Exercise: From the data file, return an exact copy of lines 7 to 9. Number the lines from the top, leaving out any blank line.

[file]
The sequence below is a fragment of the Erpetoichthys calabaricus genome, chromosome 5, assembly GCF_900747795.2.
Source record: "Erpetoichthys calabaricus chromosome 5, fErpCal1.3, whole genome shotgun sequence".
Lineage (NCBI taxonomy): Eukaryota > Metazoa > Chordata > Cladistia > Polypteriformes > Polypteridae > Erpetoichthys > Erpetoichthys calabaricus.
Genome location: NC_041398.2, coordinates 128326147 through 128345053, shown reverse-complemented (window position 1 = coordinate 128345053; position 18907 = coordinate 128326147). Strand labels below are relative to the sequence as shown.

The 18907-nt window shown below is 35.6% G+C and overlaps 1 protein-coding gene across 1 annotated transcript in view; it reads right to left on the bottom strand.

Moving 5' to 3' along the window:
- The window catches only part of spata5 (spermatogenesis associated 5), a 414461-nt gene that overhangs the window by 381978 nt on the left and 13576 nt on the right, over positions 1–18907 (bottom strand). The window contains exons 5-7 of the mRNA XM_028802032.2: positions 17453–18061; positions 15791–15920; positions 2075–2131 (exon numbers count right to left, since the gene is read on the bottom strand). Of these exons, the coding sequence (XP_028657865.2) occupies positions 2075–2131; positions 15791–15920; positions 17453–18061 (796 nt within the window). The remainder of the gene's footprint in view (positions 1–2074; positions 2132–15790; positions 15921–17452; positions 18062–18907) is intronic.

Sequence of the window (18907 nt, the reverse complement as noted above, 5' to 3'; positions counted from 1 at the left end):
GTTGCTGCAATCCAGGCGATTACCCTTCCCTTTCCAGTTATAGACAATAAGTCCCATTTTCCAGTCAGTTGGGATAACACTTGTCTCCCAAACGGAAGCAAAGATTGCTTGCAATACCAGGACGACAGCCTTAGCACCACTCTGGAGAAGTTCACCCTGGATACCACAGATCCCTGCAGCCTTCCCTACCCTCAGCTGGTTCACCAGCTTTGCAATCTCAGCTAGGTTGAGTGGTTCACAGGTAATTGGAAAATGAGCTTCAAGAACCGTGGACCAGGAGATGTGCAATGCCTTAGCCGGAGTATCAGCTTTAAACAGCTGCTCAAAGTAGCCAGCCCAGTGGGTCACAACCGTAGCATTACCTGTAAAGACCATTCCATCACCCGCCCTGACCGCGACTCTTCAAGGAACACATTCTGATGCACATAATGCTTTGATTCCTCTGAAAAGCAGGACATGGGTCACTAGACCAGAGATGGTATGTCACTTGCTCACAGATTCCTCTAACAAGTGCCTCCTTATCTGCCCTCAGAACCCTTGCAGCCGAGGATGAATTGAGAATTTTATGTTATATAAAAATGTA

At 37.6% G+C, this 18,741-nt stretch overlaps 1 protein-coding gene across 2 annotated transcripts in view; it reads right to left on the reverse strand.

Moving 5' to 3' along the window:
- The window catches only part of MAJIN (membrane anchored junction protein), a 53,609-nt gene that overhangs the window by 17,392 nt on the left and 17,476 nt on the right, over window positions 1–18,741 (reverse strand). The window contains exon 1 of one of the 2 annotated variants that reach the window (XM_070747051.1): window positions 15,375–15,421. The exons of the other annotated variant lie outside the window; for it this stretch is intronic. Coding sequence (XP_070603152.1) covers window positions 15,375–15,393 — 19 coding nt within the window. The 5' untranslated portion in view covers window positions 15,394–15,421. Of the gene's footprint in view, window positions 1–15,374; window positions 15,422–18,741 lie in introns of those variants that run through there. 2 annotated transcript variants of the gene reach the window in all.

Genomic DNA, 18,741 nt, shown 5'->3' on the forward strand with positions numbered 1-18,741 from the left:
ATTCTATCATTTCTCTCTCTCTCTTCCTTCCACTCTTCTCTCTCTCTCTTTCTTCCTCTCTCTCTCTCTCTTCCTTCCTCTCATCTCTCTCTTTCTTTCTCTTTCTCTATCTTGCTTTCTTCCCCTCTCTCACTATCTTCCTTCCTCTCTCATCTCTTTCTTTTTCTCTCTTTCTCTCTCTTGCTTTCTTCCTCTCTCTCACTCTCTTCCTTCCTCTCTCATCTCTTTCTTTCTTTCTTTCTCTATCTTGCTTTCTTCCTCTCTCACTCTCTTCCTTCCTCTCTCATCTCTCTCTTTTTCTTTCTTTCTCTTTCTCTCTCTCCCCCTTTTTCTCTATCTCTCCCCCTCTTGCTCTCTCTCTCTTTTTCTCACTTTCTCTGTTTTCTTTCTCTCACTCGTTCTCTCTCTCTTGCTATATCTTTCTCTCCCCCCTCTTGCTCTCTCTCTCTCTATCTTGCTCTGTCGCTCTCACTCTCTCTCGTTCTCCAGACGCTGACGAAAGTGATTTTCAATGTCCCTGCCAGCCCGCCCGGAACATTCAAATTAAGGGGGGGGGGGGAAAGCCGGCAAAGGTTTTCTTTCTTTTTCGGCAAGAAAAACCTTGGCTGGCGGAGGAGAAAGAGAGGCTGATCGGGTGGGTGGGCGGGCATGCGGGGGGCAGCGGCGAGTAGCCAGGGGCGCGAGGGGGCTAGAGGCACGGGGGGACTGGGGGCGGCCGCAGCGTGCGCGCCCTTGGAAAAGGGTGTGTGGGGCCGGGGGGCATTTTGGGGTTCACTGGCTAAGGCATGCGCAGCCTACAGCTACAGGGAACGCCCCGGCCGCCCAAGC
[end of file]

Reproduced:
- The window catches only part of spata5 (spermatogenesis associated 5), a 414461-nt gene that overhangs the window by 381978 nt on the left and 13576 nt on the right, over positions 1–18907 (bottom strand). The window contains exons 5-7 of the mRNA XM_028802032.2: positions 17453–18061; positions 15791–15920; positions 2075–2131 (exon numbers count right to left, since the gene is read on the bottom strand). Of these exons, the coding sequence (XP_028657865.2) occupies positions 2075–2131; positions 15791–15920; positions 17453–18061 (796 nt within the window). The remainder of the gene's footprint in view (positions 1–2074; positions 2132–15790; positions 15921–17452; positions 18062–18907) is intronic.

Sequence of the window (18907 nt, the reverse complement as noted above, 5' to 3'; positions counted from 1 at the left end):
GTTGCTGCAATCCAGGCGATTACCCTTCCCTTTCCAGTTATAGACAATAAGTCCCATTTTCCAGTCAGTTGGGATAACACTTGTCTCCCAAACGGAAGCAAAGATTGCTTGCAATACCAGGACGACAGCCTTAGCACCACTCTGGAGAAGTTCACCCTGGATACCACAGATCCCTGCAGCCTTCCCTACCCTCAGCTGGTTCACCAGCTTTGCAATCTCAGCTAGGTTGAGTGGTTCACAGGTAATTGGAAAATGAGCTTCAAGAACCGTGGACCAGGAGATGTGCAATGCCTTAGCCGGAGTATCAGCTTTAAACAGCTGCTCAAAGTAGCCAGCCCAGTGGGTCACAACCGTAGCATTACCTGTAAAGACCATTCCATCACCCGCCCTGACCGCGACTCTTCAAGGAACACATTCTGATGCACATAATGCTTTGATTCCTCTGAAAAGCAGGACATGGGTCACTAGACCAGAGATGGTATGTCACTTGCTCACAGATTCCTCTAACAAGTGCCTCCTTATCTGCCCTCAGAACCCTTGCAGCCGAGGATGAATTGAGAATTTTATGTTATATAAAAATGTA